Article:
770 Eastern Parkway-Home of the Messiah?
Orthodox and Lubavitch Judaism
|On 770 Eastern Parkway, in the Crown Heights section of
Brooklyn, stands the former home of the man whose followers regarded him
as holy. The late Rabbi Menachem Mendel Schneerson, whom many believed to
be the messiah himself, was the leader of the Lubavitch movement of Chassidic
Judaism for forty-four years. Rabbi Schneerson lived in New York for more
than fifty years, and almost single-handedly created one of the largest
minority communities in Brooklyn. Religious Jews from all sects concentrated
in areas all over Brooklyn such as Crown Heights, Boro Park, and around
Ocean Parkway. This phenomenon attracted religious and non-religious Jews
from all over the world to visit Brooklyn and meet religious leaders among
whom Rabbi Schneerson was the most prominent figure. Rabbi Schneerson not
only represented an icon to his followers, but was also heralded universally
as a very influential and moral figure. President Clinton spoke these words
at the Congressional Gold Medal ceremony that took place after the Rabbi's
"The late Rebbe's eminence as a moral leader for our country was recognized by every president since Richard Nixon. For over two decades the Rabbi's movement now has some 2000 institutions; educational, social, medical, all across the globe. We, (The United States Government) recognize the profound role that Rabbi Schneerson had in the expansion of those institutions."
The Chassidic sect of Judaism originated as a liberal alternative to Orthodox Jews. The main difference between Chassidism and the preceding sects of Judaism was that Chassidic Jews did not banish those that did not follow them, but rather attempted to educate and even convert non-orthodox Jews. Other variations between the two sects included a looser interpretation of Jewish law by the Chassidim, and a more earthy approach to religious rituals [such as songs, dances, and festive meals]. Different sects of Chassidism formed as it grew in size, but these sects differed very little from each other. These sects grew around the court of a particular rabbi or tzaddik, who passed his teachings on to his followers. The Chabad-Lubavitch sect was founded by Rabbi Schneur Zalman towards the end of the eighteenth century in the city of Lubavitch, Belorussia. "Chabad" is an acronym deriving from the Hebrew words for wisdom, intelligence, and faith.
Rabbi Isaac Schneerson's daughter, Chaya Mushka, married a very educated man who was accomplished both as a Rabbi and as a mathematics and science scholar. They lived in Berlin and eventually moved to Paris as the Nazi party took over Germany. Rabbi Menachem Mendel Schneerson and his wife, [Chaya Mushka], migrated from Paris to New York in 1941 to, once again, escape religious persecution.
When Rabbi Isaac Schneerson passed away in 1950, he left his son-in-law to succeed him. At first, Rabbi Menachem Mendel Schneerson was reluctant to accept the mantle of leadership. A year later he formally assumed the title of Rebbe, explaining to members of the movement that while he would be devoted to his work as leader, each man and woman was ultimately responsible for his or her own actions, and for his or her pursuit of G-dliness.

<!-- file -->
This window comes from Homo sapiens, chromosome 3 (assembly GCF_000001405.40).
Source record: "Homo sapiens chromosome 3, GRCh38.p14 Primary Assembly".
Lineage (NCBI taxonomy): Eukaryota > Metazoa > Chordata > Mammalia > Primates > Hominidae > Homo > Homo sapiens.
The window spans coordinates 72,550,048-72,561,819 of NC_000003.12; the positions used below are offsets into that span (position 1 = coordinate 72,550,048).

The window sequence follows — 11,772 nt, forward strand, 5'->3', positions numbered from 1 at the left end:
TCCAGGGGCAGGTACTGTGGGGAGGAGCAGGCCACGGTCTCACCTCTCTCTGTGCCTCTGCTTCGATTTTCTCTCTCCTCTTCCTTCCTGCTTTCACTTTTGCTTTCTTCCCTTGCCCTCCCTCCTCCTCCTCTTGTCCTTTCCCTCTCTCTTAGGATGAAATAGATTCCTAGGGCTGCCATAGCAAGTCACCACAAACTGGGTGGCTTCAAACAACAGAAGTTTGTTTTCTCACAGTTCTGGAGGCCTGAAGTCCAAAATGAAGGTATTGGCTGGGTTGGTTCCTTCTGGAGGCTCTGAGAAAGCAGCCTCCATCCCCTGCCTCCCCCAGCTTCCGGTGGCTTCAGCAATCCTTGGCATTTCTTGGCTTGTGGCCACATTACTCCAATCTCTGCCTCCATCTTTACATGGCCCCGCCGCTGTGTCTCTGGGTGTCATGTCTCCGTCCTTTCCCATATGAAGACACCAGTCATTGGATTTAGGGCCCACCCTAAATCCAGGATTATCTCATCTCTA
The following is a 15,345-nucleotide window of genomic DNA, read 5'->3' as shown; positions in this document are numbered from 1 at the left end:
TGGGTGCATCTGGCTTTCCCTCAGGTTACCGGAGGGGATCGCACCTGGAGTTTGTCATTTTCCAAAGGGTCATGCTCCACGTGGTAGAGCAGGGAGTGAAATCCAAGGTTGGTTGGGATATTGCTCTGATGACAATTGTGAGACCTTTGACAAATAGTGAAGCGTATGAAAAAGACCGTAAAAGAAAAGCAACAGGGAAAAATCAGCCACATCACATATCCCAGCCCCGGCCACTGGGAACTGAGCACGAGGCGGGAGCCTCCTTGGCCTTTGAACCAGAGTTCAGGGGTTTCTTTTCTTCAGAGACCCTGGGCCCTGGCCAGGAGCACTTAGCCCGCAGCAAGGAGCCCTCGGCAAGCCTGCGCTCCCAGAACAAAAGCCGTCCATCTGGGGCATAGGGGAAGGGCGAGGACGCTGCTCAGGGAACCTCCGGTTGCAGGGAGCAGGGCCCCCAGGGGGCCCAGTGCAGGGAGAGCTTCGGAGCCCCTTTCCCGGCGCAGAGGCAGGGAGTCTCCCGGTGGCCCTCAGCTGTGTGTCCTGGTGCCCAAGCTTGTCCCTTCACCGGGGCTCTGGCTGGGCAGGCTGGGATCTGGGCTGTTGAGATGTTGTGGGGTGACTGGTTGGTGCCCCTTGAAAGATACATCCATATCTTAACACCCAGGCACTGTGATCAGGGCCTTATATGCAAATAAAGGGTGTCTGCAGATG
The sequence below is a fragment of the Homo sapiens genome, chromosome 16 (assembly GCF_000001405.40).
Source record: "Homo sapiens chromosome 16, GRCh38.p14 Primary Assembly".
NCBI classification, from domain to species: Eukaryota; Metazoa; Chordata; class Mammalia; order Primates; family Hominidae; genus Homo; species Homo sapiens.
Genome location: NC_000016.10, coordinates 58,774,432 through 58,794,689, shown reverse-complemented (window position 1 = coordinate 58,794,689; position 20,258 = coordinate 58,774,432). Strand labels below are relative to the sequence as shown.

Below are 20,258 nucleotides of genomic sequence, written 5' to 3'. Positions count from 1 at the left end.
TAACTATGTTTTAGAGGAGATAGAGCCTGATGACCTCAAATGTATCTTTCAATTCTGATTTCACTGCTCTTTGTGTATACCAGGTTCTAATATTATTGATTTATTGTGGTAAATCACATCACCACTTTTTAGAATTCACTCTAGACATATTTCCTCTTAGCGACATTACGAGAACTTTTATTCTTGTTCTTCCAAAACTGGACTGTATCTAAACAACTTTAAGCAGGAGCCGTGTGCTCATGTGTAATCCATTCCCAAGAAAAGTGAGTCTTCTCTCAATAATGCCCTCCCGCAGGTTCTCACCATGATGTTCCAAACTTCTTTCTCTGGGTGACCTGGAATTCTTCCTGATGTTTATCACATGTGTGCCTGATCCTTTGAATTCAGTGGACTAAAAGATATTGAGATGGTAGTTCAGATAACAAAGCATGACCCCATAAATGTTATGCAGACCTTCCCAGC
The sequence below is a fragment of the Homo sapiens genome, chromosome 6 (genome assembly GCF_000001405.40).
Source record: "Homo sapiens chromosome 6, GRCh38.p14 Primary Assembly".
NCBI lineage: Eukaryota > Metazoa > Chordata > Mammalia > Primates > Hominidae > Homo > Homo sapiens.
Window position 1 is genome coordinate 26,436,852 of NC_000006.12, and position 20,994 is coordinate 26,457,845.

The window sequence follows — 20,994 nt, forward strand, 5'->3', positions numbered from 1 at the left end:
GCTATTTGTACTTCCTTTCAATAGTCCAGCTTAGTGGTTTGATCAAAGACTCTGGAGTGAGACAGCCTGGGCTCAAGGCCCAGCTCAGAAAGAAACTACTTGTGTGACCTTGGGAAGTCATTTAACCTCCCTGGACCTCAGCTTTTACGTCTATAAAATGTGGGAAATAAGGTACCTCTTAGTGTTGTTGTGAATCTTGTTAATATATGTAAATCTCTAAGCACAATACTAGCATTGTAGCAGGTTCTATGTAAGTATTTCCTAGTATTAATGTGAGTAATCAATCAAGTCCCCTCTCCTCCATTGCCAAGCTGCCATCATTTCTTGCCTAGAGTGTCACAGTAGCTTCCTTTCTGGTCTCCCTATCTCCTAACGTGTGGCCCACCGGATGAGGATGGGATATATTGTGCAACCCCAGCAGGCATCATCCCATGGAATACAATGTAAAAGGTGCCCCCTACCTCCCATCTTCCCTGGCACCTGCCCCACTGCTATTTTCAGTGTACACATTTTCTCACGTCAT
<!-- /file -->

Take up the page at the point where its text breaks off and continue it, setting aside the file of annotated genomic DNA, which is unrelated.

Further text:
Rabbi Menachem Mendel Schneerson rarely left his community
in Brooklyn and didn't leave New York during his 44 year tenure. His contention
was that he would not travel, not even to Israel, as long as the Messiah
did not arrive. The arrival of the messiah in the Jewish religion symbolizes
the redemption of all Jewish people and their migration to the Holy Land,
Israel. Thus, the headquarters for the Lubavitch community grew and developed
in Brooklyn, around the Rebbe. Followers from around world migrating to
the United States preferred to settle down in and around the Crown Heights
area to benefit from the religious infrastructure that was already established.
A small congregation grew into a large community due to accessibility
of synagogues, kosher restaurants, kosher grocery stores, and religious
schools [Yeshivas]. In many respects, the Chassidic communities in Brooklyn
resemble that of the Eastern European Shtetyls of the nineteenth and early
The Lubavitch community that developed in Brooklyn soon spread to over one hundred and ten countries worldwide. In the process, Chabad emerged as the most prominent faction in the Chassidic world.
"The key to success is the ballroom in the Brooklyn Mariott: the emissaries. Here, Thousands of smart, idealistic young men and women, filled with zeal, energy, and love of the Jewish people, leave comfortable homes and families and move to Fairbanks or Peoria or Hong Kong or Khabarovsk, where they dedicate their lives to running Chabad Centers they usually build themselves, from the ground up. And they do it, they say, because the Rebbe wants them to." - Sue Fishkoff [Moment Magazine]
Rabbi Menachem Mendel Schneerson passed away on June 12, 1994, at the age of ninety-two. His death came two years after he suffered a serious stroke. There has yet to be a successor named to the Rebbe, and many believe that one will never be named. Many of the Rebbe's followers are still awaiting his return, as they believe him to be the messiah. An exact replica of his house on 770 Eastern Parkway was constructed in Israel, so that if he were to ever make the trip, he would feel at home.
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